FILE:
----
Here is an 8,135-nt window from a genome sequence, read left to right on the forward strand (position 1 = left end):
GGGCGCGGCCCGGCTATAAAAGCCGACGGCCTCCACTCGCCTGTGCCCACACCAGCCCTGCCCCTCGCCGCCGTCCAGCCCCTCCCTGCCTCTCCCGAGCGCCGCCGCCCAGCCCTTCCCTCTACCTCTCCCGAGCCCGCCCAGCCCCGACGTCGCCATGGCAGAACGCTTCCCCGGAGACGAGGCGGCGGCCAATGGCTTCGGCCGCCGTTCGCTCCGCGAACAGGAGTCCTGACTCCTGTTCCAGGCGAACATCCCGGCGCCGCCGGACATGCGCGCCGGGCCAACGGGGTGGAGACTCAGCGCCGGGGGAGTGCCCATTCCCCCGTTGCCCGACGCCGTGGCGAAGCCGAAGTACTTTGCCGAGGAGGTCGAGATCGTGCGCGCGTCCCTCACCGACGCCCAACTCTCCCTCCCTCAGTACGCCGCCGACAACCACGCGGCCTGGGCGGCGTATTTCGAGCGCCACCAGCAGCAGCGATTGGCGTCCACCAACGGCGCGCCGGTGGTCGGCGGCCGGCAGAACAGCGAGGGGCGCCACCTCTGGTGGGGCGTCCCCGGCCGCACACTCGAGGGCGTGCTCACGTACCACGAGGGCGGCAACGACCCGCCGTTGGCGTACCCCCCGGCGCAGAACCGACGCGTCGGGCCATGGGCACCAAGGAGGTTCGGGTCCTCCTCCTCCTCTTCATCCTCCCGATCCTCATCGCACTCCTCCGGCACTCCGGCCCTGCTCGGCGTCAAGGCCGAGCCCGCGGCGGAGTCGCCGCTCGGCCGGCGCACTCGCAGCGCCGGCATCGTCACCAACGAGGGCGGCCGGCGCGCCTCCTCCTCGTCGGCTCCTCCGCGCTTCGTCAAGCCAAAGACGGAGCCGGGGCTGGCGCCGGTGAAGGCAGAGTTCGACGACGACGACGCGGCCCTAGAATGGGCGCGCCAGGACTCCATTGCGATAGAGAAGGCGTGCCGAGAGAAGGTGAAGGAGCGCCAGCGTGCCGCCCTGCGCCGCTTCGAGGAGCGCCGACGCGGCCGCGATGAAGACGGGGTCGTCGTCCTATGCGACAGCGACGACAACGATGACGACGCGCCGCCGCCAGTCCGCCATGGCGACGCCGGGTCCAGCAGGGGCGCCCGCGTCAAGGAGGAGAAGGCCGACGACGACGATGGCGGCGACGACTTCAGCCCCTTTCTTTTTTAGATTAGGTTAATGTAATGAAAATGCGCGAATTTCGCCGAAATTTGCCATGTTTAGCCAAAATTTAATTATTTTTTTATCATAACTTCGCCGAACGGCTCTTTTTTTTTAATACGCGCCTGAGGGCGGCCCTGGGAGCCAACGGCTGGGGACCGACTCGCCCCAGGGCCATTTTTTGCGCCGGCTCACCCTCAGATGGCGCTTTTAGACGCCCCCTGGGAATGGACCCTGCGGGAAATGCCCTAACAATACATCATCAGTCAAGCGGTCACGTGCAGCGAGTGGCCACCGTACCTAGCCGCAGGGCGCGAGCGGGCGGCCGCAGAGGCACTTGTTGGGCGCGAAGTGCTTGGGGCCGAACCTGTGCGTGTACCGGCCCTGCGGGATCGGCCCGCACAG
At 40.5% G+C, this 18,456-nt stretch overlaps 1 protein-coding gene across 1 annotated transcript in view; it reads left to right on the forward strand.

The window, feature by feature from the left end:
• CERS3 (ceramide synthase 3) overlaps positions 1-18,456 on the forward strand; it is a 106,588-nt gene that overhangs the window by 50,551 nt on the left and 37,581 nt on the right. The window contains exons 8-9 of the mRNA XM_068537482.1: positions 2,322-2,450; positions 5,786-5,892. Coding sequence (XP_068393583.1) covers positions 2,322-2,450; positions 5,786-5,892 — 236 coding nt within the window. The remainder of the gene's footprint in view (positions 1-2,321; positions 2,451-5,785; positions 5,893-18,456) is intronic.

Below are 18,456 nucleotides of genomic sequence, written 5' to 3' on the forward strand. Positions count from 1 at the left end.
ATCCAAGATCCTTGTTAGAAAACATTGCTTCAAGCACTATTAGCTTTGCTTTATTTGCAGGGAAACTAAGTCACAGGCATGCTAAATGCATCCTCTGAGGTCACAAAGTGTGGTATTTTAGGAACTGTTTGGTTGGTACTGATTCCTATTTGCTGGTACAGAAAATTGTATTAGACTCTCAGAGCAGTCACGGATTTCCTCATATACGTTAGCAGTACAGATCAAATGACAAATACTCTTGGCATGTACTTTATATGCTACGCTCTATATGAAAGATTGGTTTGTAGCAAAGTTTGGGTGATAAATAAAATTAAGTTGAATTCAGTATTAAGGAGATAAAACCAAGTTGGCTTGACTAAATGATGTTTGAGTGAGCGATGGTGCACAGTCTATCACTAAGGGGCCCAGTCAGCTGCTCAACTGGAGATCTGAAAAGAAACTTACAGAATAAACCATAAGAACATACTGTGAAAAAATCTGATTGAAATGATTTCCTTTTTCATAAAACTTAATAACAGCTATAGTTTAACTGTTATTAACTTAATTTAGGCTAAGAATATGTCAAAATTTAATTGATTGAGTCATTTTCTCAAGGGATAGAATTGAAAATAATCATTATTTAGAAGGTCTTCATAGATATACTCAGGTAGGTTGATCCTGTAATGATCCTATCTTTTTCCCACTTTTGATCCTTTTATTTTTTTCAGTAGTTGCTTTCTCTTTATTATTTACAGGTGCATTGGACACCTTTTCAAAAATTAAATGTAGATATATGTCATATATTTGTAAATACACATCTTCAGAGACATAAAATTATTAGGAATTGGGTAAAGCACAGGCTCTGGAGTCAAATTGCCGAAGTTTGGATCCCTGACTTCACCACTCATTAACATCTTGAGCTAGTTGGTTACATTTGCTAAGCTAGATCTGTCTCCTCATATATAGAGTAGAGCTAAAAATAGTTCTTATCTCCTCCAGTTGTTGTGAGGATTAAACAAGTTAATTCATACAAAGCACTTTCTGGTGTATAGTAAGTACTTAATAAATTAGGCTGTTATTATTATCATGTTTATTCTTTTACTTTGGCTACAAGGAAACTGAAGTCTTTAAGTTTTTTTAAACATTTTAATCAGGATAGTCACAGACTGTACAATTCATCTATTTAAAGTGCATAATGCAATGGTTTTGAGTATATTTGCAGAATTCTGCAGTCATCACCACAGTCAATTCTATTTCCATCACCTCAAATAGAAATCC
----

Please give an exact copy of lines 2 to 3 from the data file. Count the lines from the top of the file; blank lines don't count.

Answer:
GGGCGCGGCCCGGCTATAAAAGCCGACGGCCTCCACTCGCCTGTGCCCACACCAGCCCTGCCCCTCGCCGCCGTCCAGCCCCTCCCTGCCTCTCCCGAGCGCCGCCGCCCAGCCCTTCCCTCTACCTCTCCCGAGCCCGCCCAGCCCCGACGTCGCCATGGCAGAACGCTTCCCCGGAGACGAGGCGGCGGCCAATGGCTTCGGCCGCCGTTCGCTCCGCGAACAGGAGTCCTGACTCCTGTTCCAGGCGAACATCCCGGCGCCGCCGGACATGCGCGCCGGGCCAACGGGGTGGAGACTCAGCGCCGGGGGAGTGCCCATTCCCCCGTTGCCCGACGCCGTGGCGAAGCCGAAGTACTTTGCCGAGGAGGTCGAGATCGTGCGCGCGTCCCTCACCGACGCCCAACTCTCCCTCCCTCAGTACGCCGCCGACAACCACGCGGCCTGGGCGGCGTATTTCGAGCGCCACCAGCAGCAGCGATTGGCGTCCACCAACGGCGCGCCGGTGGTCGGCGGCCGGCAGAACAGCGAGGGGCGCCACCTCTGGTGGGGCGTCCCCGGCCGCACACTCGAGGGCGTGCTCACGTACCACGAGGGCGGCAACGACCCGCCGTTGGCGTACCCCCCGGCGCAGAACCGACGCGTCGGGCCATGGGCACCAAGGAGGTTCGGGTCCTCCTCCTCCTCTTCATCCTCCCGATCCTCATCGCACTCCTCCGGCACTCCGGCCCTGCTCGGCGTCAAGGCCGAGCCCGCGGCGGAGTCGCCGCTCGGCCGGCGCACTCGCAGCGCCGGCATCGTCACCAACGAGGGCGGCCGGCGCGCCTCCTCCTCGTCGGCTCCTCCGCGCTTCGTCAAGCCAAAGACGGAGCCGGGGCTGGCGCCGGTGAAGGCAGAGTTCGACGACGACGACGCGGCCCTAGAATGGGCGCGCCAGGACTCCATTGCGATAGAGAAGGCGTGCCGAGAGAAGGTGAAGGAGCGCCAGCGTGCCGCCCTGCGCCGCTTCGAGGAGCGCCGACGCGGCCGCGATGAAGACGGGGTCGTCGTCCTATGCGACAGCGACGACAACGATGACGACGCGCCGCCGCCAGTCCGCCATGGCGACGCCGGGTCCAGCAGGGGCGCCCGCGTCAAGGAGGAGAAGGCCGACGACGACGATGGCGGCGACGACTTCAGCCCCTTTCTTTTTTAGATTAGGTTAATGTAATGAAAATGCGCGAATTTCGCCGAAATTTGCCATGTTTAGCCAAAATTTAATTATTTTTTTATCATAACTTCGCCGAACGGCTCTTTTTTTTTAATACGCGCCTGAGGGCGGCCCTGGGAGCCAACGGCTGGGGACCGACTCGCCCCAGGGCCATTTTTTGCGCCGGCTCACCCTCAGATGGCGCTTTTAGACGCCCCCTGGGAATGGACCCTGCGGGAAATGCCCTAACAATACATCATCAGTCAAGCGGTCACGTGCAGCGAGTGGCCACCGTACCTAGCCGCAGGGCGCGAGCGGGCGGCCGCAGAGGCACTTGTTGGGCGCGAAGTGCTTGGGGCCGAACCTGTGCGTGTACCGGCCCTGCGGGATCGGCCCGCACAG
At 40.5% G+C, this 18,456-nt stretch overlaps 1 protein-coding gene across 1 annotated transcript in view; it reads left to right on the forward strand.